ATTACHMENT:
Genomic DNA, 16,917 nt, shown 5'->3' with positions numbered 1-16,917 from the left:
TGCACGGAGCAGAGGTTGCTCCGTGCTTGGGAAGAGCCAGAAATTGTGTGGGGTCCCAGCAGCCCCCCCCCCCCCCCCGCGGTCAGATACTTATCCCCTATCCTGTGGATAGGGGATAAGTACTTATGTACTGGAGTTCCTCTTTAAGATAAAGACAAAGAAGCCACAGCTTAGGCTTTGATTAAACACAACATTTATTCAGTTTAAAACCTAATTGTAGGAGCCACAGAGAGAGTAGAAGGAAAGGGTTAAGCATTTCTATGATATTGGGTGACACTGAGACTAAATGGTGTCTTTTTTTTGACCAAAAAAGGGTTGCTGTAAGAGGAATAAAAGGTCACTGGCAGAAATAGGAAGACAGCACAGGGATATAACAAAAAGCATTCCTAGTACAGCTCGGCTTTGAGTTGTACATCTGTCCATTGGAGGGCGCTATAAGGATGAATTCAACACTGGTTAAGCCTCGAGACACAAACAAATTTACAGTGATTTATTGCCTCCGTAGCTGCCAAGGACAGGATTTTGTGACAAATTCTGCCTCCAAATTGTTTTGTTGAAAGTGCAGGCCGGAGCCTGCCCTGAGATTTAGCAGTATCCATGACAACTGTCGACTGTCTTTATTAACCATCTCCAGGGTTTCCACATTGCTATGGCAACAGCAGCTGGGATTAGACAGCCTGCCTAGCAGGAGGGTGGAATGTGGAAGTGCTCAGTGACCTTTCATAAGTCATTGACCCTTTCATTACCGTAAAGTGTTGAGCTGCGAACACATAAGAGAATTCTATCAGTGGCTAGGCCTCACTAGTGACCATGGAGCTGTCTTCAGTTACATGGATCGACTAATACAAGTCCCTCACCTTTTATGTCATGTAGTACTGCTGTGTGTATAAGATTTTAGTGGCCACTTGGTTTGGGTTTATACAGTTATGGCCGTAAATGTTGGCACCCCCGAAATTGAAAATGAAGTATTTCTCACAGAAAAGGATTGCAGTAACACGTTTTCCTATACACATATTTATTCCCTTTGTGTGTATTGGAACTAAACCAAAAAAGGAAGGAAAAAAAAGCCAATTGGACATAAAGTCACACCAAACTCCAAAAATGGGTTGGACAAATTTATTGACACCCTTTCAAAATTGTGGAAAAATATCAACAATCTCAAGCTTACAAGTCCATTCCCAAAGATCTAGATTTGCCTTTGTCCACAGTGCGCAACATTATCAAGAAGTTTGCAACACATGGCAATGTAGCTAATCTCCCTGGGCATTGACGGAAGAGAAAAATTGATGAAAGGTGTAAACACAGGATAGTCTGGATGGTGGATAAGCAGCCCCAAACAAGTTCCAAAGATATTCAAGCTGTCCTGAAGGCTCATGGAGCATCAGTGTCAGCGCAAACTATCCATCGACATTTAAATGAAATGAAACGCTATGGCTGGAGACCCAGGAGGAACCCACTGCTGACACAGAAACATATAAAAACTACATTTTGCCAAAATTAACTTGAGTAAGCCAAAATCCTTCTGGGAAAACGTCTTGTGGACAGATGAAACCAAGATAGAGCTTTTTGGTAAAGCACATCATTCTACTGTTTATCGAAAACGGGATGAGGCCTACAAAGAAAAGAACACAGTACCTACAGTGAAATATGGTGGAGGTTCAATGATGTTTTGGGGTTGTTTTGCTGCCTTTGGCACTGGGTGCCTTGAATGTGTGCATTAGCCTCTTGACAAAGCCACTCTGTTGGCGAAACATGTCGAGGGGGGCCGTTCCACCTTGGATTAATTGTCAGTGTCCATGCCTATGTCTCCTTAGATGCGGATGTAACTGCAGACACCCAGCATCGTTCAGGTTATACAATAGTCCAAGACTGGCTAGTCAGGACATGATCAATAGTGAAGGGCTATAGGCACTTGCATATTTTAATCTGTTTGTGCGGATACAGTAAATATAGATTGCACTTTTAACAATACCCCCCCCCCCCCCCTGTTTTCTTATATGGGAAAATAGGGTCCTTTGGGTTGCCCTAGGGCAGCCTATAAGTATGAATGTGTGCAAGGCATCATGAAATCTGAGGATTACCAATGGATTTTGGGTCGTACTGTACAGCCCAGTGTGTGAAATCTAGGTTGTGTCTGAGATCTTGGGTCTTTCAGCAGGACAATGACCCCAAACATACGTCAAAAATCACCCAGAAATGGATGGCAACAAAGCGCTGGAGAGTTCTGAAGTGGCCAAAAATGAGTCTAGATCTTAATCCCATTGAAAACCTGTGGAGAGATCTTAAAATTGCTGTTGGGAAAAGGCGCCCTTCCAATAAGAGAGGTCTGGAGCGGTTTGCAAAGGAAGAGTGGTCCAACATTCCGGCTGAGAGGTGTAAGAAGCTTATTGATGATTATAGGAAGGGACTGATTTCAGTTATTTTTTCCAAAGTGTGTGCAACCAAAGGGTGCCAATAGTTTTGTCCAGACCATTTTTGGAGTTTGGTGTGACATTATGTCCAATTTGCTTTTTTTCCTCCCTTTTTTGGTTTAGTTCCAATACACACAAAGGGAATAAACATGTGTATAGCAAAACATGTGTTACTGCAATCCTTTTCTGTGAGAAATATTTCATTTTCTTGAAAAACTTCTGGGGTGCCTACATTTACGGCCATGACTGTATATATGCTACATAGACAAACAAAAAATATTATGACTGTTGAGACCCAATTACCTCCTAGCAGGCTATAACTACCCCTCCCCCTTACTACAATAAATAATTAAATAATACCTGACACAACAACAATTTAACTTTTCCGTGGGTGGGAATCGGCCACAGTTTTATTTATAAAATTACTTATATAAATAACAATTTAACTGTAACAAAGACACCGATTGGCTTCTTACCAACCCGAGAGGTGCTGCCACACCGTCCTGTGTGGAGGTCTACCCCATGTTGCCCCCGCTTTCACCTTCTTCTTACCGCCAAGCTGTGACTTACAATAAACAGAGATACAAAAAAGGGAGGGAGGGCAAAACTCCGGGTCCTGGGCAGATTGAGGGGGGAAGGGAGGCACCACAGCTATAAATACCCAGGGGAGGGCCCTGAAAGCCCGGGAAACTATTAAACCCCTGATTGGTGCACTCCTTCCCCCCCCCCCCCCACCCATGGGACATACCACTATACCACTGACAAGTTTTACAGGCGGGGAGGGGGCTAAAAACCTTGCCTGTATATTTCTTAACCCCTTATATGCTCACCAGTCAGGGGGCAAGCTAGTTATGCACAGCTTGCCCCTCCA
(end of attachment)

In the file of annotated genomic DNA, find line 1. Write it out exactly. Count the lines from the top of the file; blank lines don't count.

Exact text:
Genomic DNA, 16,917 nt, shown 5'->3' with positions numbered 1-16,917 from the left: